FIG. 1 is a side view, partly in section, of a first embodiment of a high-voltage cable constructed in accordance with the principles of the present invention shown in relation to the relevant components of an x-radiator.

FIG. 2 is a side view, partly in section, of a second embodiment of a high-voltage cable constructed in accordance with the principles of the present invention shown in relation to the high-voltage receptacle of an x-radiator.

FIG. 3 is a sectional view of a third embodiment of a high-voltage cable for an x-radiator constructed in accordance with the principles of the present invention.


The relevant components of an x-radiator shown in relation to a high-voltage cable constructed in accordance with the principles of the present invention are illustrated in FIG. 1. The x-radiator has a housing 1 in which an x-ray tube 2 is contained. High-voltage to the x-ray tube 2 is supplied by a high-voltage cable 3 connected at a housing receptacle 4. In accordance with the principles of the present invention, the high-voltage cable 3 is surround by a core 5 consisting of ferromagnetic material, and disposed close to the housing receptacle 4.

A further embodiment of the invention is shown in FIG. 2, wherein the x-radiator housing 1 and the high-voltage receptacle 4 and the high-voltage cable 3 are again shown. In the embodiment of FIG. 2, the high-voltage cable 3 is surrounded by a toroidal core 6 contained in a plastic mount 7. This embodiment is especially effective in suppressing noise pulses.

In the embodiment of FIG. 3, the high-voltage cable 3 has a high-voltage plug 8, which is received in the high-voltage receptacle 4 (not shown in FIG. 3). The high-voltage plug 8 has a housing 9, which surrounds a plurality of toroidal cores 10 which are coaxially disposed on the high-voltage cable 3.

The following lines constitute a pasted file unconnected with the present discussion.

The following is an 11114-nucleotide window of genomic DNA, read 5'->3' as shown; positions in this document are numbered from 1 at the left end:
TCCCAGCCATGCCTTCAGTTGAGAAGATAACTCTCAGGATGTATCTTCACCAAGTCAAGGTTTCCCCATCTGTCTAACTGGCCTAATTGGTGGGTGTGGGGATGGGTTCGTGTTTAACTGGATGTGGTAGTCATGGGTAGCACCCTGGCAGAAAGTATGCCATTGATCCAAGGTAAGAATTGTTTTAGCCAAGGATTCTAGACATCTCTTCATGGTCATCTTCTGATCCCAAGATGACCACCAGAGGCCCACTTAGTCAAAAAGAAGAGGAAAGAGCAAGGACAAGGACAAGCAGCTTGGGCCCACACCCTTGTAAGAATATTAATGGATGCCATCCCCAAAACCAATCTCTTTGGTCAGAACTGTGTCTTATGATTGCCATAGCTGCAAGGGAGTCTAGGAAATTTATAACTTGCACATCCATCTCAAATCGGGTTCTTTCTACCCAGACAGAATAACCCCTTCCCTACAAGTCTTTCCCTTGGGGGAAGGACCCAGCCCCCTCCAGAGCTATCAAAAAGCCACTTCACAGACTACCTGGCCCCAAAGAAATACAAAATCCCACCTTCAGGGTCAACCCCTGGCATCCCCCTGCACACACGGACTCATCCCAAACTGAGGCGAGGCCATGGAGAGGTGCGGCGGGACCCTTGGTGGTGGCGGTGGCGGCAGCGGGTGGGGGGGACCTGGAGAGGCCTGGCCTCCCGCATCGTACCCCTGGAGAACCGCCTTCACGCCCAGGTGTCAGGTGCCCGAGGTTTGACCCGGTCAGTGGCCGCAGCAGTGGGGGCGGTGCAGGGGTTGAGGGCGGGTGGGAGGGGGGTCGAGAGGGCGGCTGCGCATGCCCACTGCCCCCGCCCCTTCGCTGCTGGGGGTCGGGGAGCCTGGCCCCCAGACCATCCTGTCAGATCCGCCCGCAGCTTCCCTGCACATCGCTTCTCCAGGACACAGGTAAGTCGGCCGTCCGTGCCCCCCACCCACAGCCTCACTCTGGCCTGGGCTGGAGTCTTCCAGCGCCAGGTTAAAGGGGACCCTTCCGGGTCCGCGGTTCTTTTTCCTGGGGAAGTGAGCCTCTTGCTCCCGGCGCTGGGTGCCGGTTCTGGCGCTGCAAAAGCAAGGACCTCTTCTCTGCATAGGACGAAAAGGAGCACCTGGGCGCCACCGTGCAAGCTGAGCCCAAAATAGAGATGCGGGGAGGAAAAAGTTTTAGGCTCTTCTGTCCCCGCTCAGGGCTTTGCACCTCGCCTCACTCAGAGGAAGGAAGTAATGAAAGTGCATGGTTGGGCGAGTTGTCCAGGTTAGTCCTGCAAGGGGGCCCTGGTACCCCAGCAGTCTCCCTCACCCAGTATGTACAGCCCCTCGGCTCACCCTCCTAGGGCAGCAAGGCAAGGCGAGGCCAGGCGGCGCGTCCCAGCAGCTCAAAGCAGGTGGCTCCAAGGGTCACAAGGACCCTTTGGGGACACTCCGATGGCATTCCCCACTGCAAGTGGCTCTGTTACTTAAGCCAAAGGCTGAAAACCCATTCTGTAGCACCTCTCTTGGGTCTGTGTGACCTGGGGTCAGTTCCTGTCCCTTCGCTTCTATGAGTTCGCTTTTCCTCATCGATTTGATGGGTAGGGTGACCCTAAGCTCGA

Although the invention has been described above in relation to figures showing only one high-voltage cable 3 leading to the x-ray tube 2, it will be understood that in practice the housing 1 has two high-voltage receptacles for the high-voltage cables at the anode side and the cathode side. All of the high-voltage cables leading to the x-ray tube can be constructed in accordance with the principles of the present invention using cores of ferromagnetic material to attenuate noise pulses.

The noise attenuation achieved by the above cables is particularly beneficial in x-radiators used in computer tomography devices, since a number of computer components will necessarily be present nearby the x-radiator, the operation of which may be impaired by high-voltage arcing in the x-ray tube.

Although modifications and changes may be suggested by those skilled in the art, it is the intention of the inventor to embody within the patent warranted hereon all changes and modifications as reasonably and properly come within the scope of his contribution to the art.

Patent Citations
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US3191132 *Jan 10, 1963Jun 22, 1965Mayer FerdyElectric cable utilizing lossy material to absorb high frequency waves
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Referenced by
Citing PatentFiling datePublication dateApplicantTitle
US5247565 *Oct 21, 1991Sep 21, 1993Motorola, Inc.Cellular telephone with keypad controller
US5300750 *Oct 10, 1991Apr 5, 1994Metcal, Inc.Thermal induction heater
US5392017 *May 3, 1994Feb 21, 1995U.S. Philips CorporationChoke coil comprising a bead of a soft-magnetic material
US6054649 *Aug 7, 1998Apr 25, 2000Murata Manufacturing Co., Ltd.Insulated wire with noise-suppressing function
EP0515198A1 *May 21, 1992Nov 25, 1992General Electric CompanyCasing with a resistive coating for high-frequency electromagnetic shielding
U.S. Classification378/193, 333/12, 336/175
International ClassificationH04B15/02, H05G1/08
Cooperative ClassificationH05G1/08
European ClassificationH05G1/08
Legal Events
Apr 3, 1989ASAssignment
Effective date: 19890315
Jun 28, 1994REMIMaintenance fee reminder mailed
Nov 20, 1994LAPSLapse for failure to pay maintenance fees
Jan 31, 1995FPExpired due to failure to pay maintenance fee
Effective date: 19941123